I have so many pieces lying on the floor or on the little shelf in the basement all covered in blue and purple. I have made them after a session with a group of the 'real' photographs - the actual paper objects with all their little tears and marks.
Like this one.
Its always the same - whether in plaster (here) or chalk or paint. Blues and golds and a tied up uncontrolled form. It seems that I can never get to the bottom of the thing, to the story in the picture I have looked at. So lost and so often terrifying. The time after the photograph is taken ends in a black and white image of the gates of Auchwitz.
So making this is all about recovery. The tangle is all there but the lush beauty - the deep textiles, the mystery of touch; I have tried to capture these.
And the new box of images has meant I am revisiting all these pieces and looking at them afresh.
So the box of (cousin) photos is sitting on the table next to my paints and bits and pieces. They are still cradled in the two plastic fruit trays I tipped them into on arrival. Although I know these photographs are simply pieces of paper covered in a special film, the object (photograph) seems to bring on a sense of 'other time' in my mind...I have been thinking about this over and over with past projects....How the absence of the people in them is made more poignant by the presence of the image sandwiched in the paper. As though the paper itself has captured something of their aura?
Whatever it is it feels quite monumental - at times comforting and at other times slightly threatening...
I will go back to reading Barthes, Berger and Sontag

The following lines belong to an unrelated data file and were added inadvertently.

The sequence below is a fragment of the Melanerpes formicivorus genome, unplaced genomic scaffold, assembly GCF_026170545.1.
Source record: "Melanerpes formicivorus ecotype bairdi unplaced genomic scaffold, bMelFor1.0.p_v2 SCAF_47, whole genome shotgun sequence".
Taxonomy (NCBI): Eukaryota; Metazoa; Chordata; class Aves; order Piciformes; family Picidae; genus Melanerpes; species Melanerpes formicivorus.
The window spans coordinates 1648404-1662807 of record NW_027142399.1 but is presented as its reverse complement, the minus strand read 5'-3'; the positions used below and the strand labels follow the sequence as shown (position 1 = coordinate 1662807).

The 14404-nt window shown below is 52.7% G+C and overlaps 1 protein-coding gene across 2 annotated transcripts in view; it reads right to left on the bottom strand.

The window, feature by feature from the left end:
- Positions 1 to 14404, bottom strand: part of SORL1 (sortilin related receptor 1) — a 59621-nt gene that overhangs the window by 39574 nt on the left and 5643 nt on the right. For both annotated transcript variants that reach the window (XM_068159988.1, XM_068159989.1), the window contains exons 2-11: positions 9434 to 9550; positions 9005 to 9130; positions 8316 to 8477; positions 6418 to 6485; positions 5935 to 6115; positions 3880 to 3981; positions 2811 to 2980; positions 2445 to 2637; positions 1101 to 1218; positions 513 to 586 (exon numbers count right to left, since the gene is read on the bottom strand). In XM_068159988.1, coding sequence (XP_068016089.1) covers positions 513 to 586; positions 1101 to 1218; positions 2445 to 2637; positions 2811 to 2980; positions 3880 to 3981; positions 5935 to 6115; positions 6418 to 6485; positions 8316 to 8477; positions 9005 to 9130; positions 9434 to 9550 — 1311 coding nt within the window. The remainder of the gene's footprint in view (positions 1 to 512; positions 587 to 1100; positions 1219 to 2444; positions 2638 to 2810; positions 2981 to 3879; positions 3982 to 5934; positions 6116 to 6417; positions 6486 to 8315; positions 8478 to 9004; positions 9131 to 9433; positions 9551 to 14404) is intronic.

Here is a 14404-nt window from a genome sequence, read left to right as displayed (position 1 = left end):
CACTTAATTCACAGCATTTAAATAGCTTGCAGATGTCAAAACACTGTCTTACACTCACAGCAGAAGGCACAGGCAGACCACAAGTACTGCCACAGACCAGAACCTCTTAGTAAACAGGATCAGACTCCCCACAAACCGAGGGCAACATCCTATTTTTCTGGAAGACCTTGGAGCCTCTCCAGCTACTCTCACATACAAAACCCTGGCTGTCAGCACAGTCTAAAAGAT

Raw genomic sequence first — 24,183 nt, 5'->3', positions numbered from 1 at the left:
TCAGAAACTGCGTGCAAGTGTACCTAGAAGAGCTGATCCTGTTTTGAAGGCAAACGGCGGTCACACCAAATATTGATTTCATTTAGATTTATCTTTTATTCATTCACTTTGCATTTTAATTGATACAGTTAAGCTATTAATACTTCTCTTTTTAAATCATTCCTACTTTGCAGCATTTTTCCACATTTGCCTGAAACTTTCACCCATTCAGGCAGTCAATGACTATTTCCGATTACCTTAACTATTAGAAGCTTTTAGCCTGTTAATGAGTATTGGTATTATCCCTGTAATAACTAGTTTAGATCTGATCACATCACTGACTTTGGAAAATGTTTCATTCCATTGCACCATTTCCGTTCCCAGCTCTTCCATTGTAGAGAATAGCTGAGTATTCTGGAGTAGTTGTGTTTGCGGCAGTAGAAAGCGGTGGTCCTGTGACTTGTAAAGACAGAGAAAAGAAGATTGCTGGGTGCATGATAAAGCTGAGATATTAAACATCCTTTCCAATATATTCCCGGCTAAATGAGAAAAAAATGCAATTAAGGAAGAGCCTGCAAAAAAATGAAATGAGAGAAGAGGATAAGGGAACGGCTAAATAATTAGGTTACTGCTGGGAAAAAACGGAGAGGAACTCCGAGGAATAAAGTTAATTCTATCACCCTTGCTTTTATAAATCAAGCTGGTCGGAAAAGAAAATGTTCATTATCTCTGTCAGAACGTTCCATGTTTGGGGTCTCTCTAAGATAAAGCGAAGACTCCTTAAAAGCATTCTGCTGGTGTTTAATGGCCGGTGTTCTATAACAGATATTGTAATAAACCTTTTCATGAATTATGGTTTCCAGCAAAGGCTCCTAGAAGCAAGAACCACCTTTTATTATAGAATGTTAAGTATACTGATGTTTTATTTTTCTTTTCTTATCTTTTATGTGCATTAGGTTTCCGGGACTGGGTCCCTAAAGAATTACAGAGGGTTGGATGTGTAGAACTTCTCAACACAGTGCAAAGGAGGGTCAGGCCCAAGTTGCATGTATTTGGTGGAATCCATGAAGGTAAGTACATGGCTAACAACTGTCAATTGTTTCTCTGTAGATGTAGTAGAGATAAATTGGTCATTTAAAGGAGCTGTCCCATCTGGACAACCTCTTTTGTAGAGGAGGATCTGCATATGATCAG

It feels so important to think about touch and how the camera captures those fleeting moments of connection.
The pandemic has meant that the post has been 3 or 4 weeks late. I had forgotten about the email my second cousin had sent me a few weeks earlier. She had asked me if I'd like her to send a selection of photos she had found which she didn't want. They included a few of my own family and some others she had no knowledge of: 'friends of the family' who were unknown. I had thought a week or so before they landed that maybe they had got lost in a corner of a Royal Mail sorting office. As they were (I thought) doubles of ones we already have in our precious family collection I wasn't unduly concerned...
Nothing prepared me for the avalanche of mixed emotion and creativity that erupted with the arrival of over 50 extraordinary images.....
It is a wet Sunday evening and I am reflecting on the past 10 days and all that has happened in the wake of the Reclaim the Night protests, the impact of the pandemic on our lives (living without touch) and the arrival of a set of 150 (mostly anonymous) photographs from a cousin who was clearing out her house.
It has been an overwhelming week or so.
And in the midst of so many waves of emotion I began to consider my work in a new light. A light that brings together all the themes I have wanted to explore for my whole creative life.
The importance of telling the stories of women (often lost) and of the power of objects and photographs in the retelling of these stories about the lives of women. Lost in a world that denies me the touch of my newborn grandchild and my daughters it seems that a new piece was in the offing.
I have called it 'Finding Helena'
I began writing this blog to share the 'process' of making a new project that brought together the research, collaborations and issues as they arise in the making of a piece of work.